Author Topic: The Russian Soul  (Read 70991 times)

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Naslednik Norvezhskiy

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Re: The Slave Soul of Russia?
« Reply #105 on: August 23, 2010, 06:20:41 PM »
LOL, Elisabeth!

I must say that there is an overall tendency in traditional Freudian psychoanalytic theory to blame the victim for the trauma that has been perpetrated on him/her. Thus all this S/M garbage (i.e., the victim really wants to be punished, really wants to suffer, and gets some kind of sexual satisfaction from that punishment and suffering),

I think those who interpret Freudian psychology like this have not fully grasped it. Observing that a victim gets some sort of satisfaction from punishment, humilation and suffering and passively or actively seeks out such satisfaction is not the same as blaming the victim. Because if our ideal or norm is an autonomous, self-contained, balanced human being, then we must conclude that this poor victim is sick or disturbed and we must ask: Who made them sick, who disturbed them? What went wrong? Those to blame are then parents, educators, bullies, rapists, tsars, nobles - those who sadistically oppressed people untill their brains became so disturbed that they started to derive satisfaction from masochism - as a survival mechanism. These poor people have been so oppressed and starved of satisfaction that they would have gone mad or died from acute depression if their brains had not started to derive some poor substitute for true satisfaction from punishment, humiliation and suffering. It's a pure survival mechanism and not their fault.  
« Last Edit: August 23, 2010, 06:24:13 PM by Fyodor Petrovich »

Offline Elisabeth

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Re: The Russian Soul
« Reply #106 on: August 23, 2010, 06:31:15 PM »
Elisabeth,

Now this may sound offending to you but I can't escape from the thought that Russians don't want anything else than autocracy as a form of government. Or does it just happen to them all the time including nowadays?
Did the Russian people really want change? Have they ever really wanted to participate in the government? Or were they more than happy to hand over their freedom and even their posessions to a leader provided he watches over them and tell them what to do and see that is been taken care for them on an appropiate way? And that their leaders are only accounted for that specific quality?

Of course they wanted a constitution in 1905: because they didn't trust Nicholas anymore. Not that they expected anything from constitutional democracy but Nicholas didn't give them a fair treatment.

Now are these completely wrong thoughts?

Of course not, Sergei, for example my husband (who is much more qualified than I am to discuss Russian history!) would completely agree with you. He's not a Freudian by any stretch of the imagination, and regards all this S/M stuff as pure bunk, but he would agree with you that Russians have a propensity to, as you put it, "hand over their freedom... to a leader." My question is: WHY?

I myself think Russia and Russians have to be understood in the overall historical, human, and psychological context. Victims of abuse tend to identify with their abuser. We know this now, from countless studies done on victims of real trauma. They also tend to regard themselves as helpless and powerless and at the mercy of fate. And yes, as a result they generally become very fatalistic in their overall worldview. All of this "fits" the traditional, stereotypical, so-called Russian soul, as far as I can make out. I could be wrong though, I'm not a psychologist.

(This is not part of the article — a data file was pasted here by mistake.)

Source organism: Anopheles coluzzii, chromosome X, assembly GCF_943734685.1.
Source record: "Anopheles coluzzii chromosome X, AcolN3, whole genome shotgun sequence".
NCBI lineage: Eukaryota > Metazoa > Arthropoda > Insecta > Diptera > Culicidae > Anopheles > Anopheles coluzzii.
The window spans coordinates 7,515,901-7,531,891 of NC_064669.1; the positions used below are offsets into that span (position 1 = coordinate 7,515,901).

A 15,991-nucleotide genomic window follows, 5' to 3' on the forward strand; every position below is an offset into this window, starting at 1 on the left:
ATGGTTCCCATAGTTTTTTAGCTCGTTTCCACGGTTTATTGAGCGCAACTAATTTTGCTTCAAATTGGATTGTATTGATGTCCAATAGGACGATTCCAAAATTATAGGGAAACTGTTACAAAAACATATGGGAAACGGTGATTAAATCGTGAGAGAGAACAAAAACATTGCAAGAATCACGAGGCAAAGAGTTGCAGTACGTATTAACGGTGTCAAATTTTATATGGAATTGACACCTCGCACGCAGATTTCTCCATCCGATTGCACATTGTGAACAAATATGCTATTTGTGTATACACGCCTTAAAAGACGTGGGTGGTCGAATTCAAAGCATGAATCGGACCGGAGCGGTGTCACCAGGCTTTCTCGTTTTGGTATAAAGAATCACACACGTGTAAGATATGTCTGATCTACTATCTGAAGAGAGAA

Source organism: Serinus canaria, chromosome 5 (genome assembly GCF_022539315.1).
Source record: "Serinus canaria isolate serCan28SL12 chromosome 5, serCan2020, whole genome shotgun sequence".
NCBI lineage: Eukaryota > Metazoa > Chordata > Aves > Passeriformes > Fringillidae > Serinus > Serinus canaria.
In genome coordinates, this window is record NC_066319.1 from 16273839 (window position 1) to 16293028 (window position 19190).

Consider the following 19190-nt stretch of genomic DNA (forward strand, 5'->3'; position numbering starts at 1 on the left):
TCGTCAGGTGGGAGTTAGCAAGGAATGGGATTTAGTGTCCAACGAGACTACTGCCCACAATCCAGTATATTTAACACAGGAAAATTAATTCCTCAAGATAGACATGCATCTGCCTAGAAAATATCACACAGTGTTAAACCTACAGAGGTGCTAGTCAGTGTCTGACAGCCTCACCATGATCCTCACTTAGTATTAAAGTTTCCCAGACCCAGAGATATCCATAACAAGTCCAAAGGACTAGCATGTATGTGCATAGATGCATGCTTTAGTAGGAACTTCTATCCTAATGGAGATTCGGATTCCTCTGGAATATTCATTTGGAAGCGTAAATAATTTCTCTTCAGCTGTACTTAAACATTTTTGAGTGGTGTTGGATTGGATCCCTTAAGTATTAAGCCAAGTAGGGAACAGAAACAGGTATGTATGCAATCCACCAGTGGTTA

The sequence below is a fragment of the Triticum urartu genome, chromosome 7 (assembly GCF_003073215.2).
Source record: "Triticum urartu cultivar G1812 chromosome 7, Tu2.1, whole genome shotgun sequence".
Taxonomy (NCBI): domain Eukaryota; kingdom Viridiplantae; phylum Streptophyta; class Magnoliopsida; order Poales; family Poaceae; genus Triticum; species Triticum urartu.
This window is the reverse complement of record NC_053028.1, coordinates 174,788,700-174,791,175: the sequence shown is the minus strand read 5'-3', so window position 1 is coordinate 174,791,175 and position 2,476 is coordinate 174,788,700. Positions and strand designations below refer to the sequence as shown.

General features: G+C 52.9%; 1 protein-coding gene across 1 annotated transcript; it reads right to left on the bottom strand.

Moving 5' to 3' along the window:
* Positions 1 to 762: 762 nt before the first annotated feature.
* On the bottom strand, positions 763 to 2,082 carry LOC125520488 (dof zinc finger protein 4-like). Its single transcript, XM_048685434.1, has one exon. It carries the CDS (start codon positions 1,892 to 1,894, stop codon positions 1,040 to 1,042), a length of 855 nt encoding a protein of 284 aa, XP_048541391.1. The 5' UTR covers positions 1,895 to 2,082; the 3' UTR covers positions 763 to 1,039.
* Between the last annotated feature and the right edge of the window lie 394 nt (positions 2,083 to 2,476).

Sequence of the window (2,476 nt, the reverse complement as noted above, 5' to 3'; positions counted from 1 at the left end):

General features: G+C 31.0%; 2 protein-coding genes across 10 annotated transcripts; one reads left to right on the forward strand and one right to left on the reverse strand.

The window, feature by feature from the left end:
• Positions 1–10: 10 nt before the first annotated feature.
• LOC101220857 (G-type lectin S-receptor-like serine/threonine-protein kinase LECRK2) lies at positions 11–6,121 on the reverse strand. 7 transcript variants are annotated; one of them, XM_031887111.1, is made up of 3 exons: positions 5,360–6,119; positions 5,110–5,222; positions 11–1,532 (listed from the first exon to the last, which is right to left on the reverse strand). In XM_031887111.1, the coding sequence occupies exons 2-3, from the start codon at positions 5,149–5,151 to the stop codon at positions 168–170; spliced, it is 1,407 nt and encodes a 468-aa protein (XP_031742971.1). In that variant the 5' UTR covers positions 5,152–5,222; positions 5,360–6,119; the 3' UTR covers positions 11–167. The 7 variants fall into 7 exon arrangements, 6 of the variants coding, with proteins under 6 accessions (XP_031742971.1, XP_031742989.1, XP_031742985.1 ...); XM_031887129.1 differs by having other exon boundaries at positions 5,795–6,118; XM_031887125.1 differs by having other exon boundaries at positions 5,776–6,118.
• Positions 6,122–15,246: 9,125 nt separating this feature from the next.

I have to say all this because I myself have never suffered any trauma to the degree that Russians who were born in, say, the 1890s suffered - the Revolution of 1905, the Revolutions of 1917 (both February and October), the Civil War, Lenin, Stalin, collectivization, the Great Terror (and all the "little" terrors), two world wars. And that's leaving out serfdom - even though it was abolished in 1860, its horrific legacy still affected over 80 percent of the population at the turn of the twentieth century.

I just think it's irresponsible, kind of clueless and worst of all, cruel to tell Russians that they have "slave souls" just because they've gone through much more horrible experiences than we have. I mean, really, who are we, pampered Westerners, to judge?
« Last Edit: August 23, 2010, 06:54:38 PM by Elisabeth »
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Naslednik Norvezhskiy

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Re: The Russian Soul
« Reply #107 on: August 23, 2010, 07:23:38 PM »
He's not a Freudian by any stretch of the imagination, and regards all this S/M stuff as pure bunk,

NB Do note that I said that my excursions into classical Russian literature have shown me that S/M is NOT a central Russian issue. And as a Western Freudian with a rather Roman understanding of subjection (i.e. to be dominated equals being fucked in the a**), that puzzled me, considering how subjection and "moral masochism" are such central Russian issues.

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but he would agree with you that Russians have a propensity to, as you put it, "hand over their freedom... to a leader." My question is: WHY?